Rather, this study uses the “moral community” hypothesis, first articulated by sociologists Stark and Bainbridge, as a framework for understanding addiction treatment. This theory argues that individual interactions with religion (how much importance you place on it or specific beliefs you subscribe to) are not as important as your entrenchment in a religious community, which is the ultimate predictor of long-term commitment to and effectiveness of treatment. The results of the 2007 study seem to support this idea; the data “revealed that an increase in church attendance and involvement in self-help groups were better predictors of posttreatment alcohol and drug use than the measure of individual religiosity.” The study found that “individuals with higher levels of religiosity tended to have higher levels of commitment” to AA, but more broadly, “in some programs religiosity functioned as a positive resource whereas in other programs it served as a hindrance to recovery.” In other words, religion isn’t universally helpful, depending on the person and how easy they find it to assimilate into their moral community. Perhaps those who already have incorporated organized religion into their life will be better equipped for group participation in the context of addiction recovery. What all of this seems to suggest is that A.A. is only effective if you’re already receptive to its framework, which hardly makes it a cure-all for alcoholism. Non-Christians and atheists who drink are more or less left out in the cold.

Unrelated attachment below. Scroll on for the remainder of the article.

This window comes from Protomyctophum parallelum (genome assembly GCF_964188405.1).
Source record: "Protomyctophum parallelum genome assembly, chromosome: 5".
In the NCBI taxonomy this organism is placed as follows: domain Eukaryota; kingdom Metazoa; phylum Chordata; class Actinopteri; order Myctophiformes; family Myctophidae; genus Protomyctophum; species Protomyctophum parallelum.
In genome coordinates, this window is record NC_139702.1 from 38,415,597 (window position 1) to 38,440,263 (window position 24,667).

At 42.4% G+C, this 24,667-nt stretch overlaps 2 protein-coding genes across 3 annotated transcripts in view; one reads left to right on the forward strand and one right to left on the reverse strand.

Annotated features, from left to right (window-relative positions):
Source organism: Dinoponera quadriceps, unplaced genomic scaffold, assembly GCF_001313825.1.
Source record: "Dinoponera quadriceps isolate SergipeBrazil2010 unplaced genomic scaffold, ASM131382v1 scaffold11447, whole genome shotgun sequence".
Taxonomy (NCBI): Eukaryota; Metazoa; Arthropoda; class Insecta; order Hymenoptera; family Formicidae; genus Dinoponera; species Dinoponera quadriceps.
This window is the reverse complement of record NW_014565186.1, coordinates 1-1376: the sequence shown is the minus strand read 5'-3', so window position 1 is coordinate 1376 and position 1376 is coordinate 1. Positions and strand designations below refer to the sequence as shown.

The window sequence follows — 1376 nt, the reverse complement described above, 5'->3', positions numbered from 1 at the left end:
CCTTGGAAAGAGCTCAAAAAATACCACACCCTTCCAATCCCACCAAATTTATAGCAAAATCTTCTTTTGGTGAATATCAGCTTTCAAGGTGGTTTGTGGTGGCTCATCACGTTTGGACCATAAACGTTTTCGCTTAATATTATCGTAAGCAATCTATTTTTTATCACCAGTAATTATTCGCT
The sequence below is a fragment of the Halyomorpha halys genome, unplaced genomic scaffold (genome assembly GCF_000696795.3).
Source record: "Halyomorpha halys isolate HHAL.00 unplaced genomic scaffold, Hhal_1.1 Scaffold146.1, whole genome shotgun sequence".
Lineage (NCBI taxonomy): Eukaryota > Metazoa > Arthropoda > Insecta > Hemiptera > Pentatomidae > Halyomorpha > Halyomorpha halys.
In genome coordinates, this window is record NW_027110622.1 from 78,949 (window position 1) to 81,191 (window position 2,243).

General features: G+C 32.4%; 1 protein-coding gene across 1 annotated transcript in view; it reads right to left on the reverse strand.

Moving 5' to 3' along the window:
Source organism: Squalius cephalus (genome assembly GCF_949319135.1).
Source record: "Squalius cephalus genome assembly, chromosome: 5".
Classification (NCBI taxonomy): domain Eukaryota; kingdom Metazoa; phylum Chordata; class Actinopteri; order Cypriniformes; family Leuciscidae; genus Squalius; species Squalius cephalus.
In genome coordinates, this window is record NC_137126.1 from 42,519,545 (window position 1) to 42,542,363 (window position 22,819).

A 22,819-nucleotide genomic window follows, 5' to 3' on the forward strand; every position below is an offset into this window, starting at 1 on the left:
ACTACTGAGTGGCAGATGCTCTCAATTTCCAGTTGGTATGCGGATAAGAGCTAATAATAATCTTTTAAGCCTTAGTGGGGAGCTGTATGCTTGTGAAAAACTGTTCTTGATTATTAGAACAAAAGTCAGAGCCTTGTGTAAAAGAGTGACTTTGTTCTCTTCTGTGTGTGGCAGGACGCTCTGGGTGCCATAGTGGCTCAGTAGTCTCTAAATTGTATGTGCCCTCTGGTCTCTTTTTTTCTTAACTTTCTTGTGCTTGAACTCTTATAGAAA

In fact, there are very few studies that conclusively support A.A. as the best or only treatment plan for alcoholism. As writer Gabrielle Glaser pointed out in an article for The Atlantic, “Alcoholics Anonymous is famously difficult to study. By necessity, it keeps no records of who attends meetings; members come and go and are, of course, anonymous. No conclusive data exist on how well it works.” The few studies that have tested A.A.’s effectiveness tend to find less than impressive results. For example, psychiatrist Lance Dodes estimated in his 2015 book The Sober Truth: Debunking the Bad Science Behind 12-Step Programs and the Rehab Industry that the actual rate of success for the A.A. program is somewhere between 5 and 8 percent, based on retention rates and long-term commitment. As of 2017, there are 275 research centers devoted to studying alcohol addiction worldwide. The majority of research is conducted in multi-disciplinary research institutions, and nearly half of all research on alcoholism comes out of the U.S, which given how prominent the A.A. approach is here, may skew what facets of addiction are given attention by researchers.